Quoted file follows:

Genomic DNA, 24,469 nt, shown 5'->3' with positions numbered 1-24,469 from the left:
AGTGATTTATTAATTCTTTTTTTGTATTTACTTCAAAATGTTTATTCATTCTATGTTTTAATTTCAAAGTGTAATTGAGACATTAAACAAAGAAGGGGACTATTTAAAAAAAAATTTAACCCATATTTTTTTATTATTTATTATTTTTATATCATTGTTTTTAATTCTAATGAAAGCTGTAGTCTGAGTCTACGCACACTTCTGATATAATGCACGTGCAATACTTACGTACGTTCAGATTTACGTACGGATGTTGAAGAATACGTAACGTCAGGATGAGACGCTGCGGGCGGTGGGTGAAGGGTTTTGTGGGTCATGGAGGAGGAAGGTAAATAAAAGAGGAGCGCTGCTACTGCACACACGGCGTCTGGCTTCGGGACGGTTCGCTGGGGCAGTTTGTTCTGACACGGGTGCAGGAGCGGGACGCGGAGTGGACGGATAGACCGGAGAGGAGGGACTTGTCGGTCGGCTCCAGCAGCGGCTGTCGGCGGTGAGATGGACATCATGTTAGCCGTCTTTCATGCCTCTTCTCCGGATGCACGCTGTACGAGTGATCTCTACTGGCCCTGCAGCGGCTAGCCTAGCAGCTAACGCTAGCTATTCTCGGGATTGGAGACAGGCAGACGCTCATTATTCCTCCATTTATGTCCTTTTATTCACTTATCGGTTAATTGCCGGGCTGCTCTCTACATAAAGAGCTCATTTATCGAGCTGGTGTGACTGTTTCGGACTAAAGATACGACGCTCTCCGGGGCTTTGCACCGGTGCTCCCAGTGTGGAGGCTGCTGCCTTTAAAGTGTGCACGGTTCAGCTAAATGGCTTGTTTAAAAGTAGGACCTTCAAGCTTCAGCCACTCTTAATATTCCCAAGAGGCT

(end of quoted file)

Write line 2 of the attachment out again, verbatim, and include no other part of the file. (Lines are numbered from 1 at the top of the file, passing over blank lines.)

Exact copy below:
AGTGATTTATTAATTCTTTTTTTGTATTTACTTCAAAATGTTTATTCATTCTATGTTTTAATTTCAAAGTGTAATTGAGACATTAAACAAAGAAGGGGACTATTTAAAAAAAAATTTAACCCATATTTTTTTATTATTTATTATTTTTATATCATTGTTTTTAATTCTAATGAAAGCTGTAGTCTGAGTCTACGCACACTTCTGATATAATGCACGTGCAATACTTACGTACGTTCAGATTTACGTACGGATGTTGAAGAATACGTAACGTCAGGATGAGACGCTGCGGGCGGTGGGTGAAGGGTTTTGTGGGTCATGGAGGAGGAAGGTAAATAAAAGAGGAGCGCTGCTACTGCACACACGGCGTCTGGCTTCGGGACGGTTCGCTGGGGCAGTTTGTTCTGACACGGGTGCAGGAGCGGGACGCGGAGTGGACGGATAGACCGGAGAGGAGGGACTTGTCGGTCGGCTCCAGCAGCGGCTGTCGGCGGTGAGATGGACATCATGTTAGCCGTCTTTCATGCCTCTTCTCCGGATGCACGCTGTACGAGTGATCTCTACTGGCCCTGCAGCGGCTAGCCTAGCAGCTAACGCTAGCTATTCTCGGGATTGGAGACAGGCAGACGCTCATTATTCCTCCATTTATGTCCTTTTATTCACTTATCGGTTAATTGCCGGGCTGCTCTCTACATAAAGAGCTCATTTATCGAGCTGGTGTGACTGTTTCGGACTAAAGATACGACGCTCTCCGGGGCTTTGCACCGGTGCTCCCAGTGTGGAGGCTGCTGCCTTTAAAGTGTGCACGGTTCAGCTAAATGGCTTGTTTAAAAGTAGGACCTTCAAGCTTCAGCCACTCTTAATATTCCCAAGAGGCT